Although I expected this watch to feel strange, as if it was somehow out of balance due to the 40mm case, spending time with the Submariner felt familiar. Like Stephen, who designed the watch, I didn’t notice any changes when I strapped it onto my wrist.
First, I was struck by the way the new size solved the problem of the maxi-shaped case. It was amazing to see how the new sizing could improve its profile. Imagine a group Rolex designers sitting for years at a whiteboard, until one sleepless night brought about a lightbulb moment. “What if it looked smaller? We actually make it larger?
This might shock you, but I’m not a diver. I actually live a non-extreme life. The Sub is less a tool for exploring underwater shipwrecks and more a companion day-in, day-out. This watch is truly amazing. It’s timeless and classic, yet it can be used in any situation. It’s also ready for you if you need it to get wet.
My adventures with the watch were very limited. The closest I got to the open ocean was a ride on Staten Island Ferry. The Sub is a one-watch collection that I see for many potential owners. I wanted to check the Submanriner’s ability to just go with the flow. I had visions of McQueen wearing his Subs with the cameras off and Redford in them, so I wanted to test the 124060’s cool factor.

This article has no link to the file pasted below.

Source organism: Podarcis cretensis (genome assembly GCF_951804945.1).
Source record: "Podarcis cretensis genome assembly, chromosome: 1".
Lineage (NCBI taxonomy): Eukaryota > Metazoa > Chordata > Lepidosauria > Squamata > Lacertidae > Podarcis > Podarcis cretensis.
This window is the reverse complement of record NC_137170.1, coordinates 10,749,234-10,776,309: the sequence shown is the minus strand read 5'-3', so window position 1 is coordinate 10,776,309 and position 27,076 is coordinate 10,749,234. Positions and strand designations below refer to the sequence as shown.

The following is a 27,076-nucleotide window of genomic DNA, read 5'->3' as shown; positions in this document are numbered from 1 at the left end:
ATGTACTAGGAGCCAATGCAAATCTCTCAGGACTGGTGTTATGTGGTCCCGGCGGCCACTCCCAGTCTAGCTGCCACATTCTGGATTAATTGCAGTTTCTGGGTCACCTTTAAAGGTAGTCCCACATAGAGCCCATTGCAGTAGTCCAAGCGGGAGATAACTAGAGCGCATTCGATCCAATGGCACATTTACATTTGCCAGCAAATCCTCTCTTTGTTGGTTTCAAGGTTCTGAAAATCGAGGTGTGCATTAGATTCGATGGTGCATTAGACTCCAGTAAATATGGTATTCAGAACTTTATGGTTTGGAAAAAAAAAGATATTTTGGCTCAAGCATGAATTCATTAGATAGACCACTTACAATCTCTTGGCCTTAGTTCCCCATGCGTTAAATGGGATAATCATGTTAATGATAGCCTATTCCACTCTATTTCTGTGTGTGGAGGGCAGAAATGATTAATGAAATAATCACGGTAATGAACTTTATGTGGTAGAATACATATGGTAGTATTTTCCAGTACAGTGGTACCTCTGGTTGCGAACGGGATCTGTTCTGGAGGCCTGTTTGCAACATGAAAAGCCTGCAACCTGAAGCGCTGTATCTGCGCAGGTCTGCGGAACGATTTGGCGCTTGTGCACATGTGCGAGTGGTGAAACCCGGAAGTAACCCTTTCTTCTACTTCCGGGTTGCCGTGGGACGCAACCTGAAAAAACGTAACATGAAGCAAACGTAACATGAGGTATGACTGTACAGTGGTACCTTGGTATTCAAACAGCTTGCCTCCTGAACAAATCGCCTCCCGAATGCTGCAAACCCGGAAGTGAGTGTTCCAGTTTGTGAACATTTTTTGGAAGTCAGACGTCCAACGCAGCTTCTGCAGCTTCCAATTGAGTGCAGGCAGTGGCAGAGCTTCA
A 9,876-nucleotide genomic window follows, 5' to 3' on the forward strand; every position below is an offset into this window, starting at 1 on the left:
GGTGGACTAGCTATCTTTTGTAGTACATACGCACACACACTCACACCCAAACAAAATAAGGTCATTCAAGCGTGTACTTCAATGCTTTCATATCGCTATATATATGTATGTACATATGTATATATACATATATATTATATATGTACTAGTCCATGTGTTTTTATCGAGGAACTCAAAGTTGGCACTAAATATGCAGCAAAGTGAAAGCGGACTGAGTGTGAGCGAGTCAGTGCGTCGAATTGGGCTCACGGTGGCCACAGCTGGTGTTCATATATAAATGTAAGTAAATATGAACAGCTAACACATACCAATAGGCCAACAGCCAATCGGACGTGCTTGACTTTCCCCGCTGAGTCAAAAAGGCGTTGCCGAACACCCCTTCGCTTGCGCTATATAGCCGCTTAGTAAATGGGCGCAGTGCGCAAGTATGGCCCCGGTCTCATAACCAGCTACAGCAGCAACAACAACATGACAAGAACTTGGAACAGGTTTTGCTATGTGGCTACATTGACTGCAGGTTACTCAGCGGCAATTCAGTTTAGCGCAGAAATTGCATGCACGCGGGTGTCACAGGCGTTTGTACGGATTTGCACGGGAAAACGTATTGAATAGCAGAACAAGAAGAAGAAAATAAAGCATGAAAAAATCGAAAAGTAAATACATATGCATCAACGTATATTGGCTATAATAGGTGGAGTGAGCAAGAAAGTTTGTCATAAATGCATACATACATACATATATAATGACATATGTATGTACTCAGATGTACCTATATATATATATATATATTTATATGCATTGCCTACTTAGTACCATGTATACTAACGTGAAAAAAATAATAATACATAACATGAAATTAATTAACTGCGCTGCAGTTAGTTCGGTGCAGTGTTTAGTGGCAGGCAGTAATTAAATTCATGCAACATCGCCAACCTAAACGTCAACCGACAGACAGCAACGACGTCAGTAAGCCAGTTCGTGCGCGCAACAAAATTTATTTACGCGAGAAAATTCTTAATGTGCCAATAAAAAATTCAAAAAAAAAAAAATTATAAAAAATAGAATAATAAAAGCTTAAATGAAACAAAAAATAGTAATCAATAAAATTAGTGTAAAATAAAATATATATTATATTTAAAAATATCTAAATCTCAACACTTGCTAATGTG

My adventures took me from Brooklyn Bridge Park overlooking the East River to Greenpoint where I enjoyed a New York slice and a visit to a record shop. I stopped by a local coffee shop to enjoy my cup of coffee in a park where Special Agent Dale Cooper was passionate.
It never felt out of place. The vintage Submariner 5513 was my lucky possession. I can tell you that the new 124060 felt just as at home with me, and equally capable of accompanying me on mundane tasks or timing a dive. The new size meant that I was able to pay attention to how the bracelet felt on my wrist. It was like a Sub, only better. It was also confidence-inspiring, as I had to track the time so that I didn’t miss my ferry ride.
It’s worthwhile to take a deeper dive into the minor changes that have been made in this watch.
The Submariner 124060 is almost identical to its predecessor. The watch actually looks slimmer because of the modifications to its case. The maxi case, so named for its squared-off profile and boxy shape, is no more. The 41mm case size combined with the 21mm lug width makes it look more like the Submariners than the 114060.
But let’s get pedantic! Although the new Submariner appears to be 41mm in diameter on paper, we measured it with our calipers and it came out between 40.6 and 40.8. The 41mm designation is more of an error in rounding than a true representation of the case’s diameter.
Due to the slight increase of the case size, the lugs were reduced. The case is the same size as it has always been. The 904L steel that holds it together, the solid caseback and crown guards keep it all together. We also have the combination of brushed and polished surfaces.
The oyster bracelet has been a constant visual icon for steel Rolex sports watches. Its toolish, all-brushed nature is just as iconic as the watches that it secures to our wrists.
The new Submariner bracelet looks just like the rest of the watch. This bracelet looks the same as previous models. It’s actually wider than the previous Subs, thanks to the 21mm lug width. Due to the increased width at the bracelet’s top, the clasp has a less dramatic taper.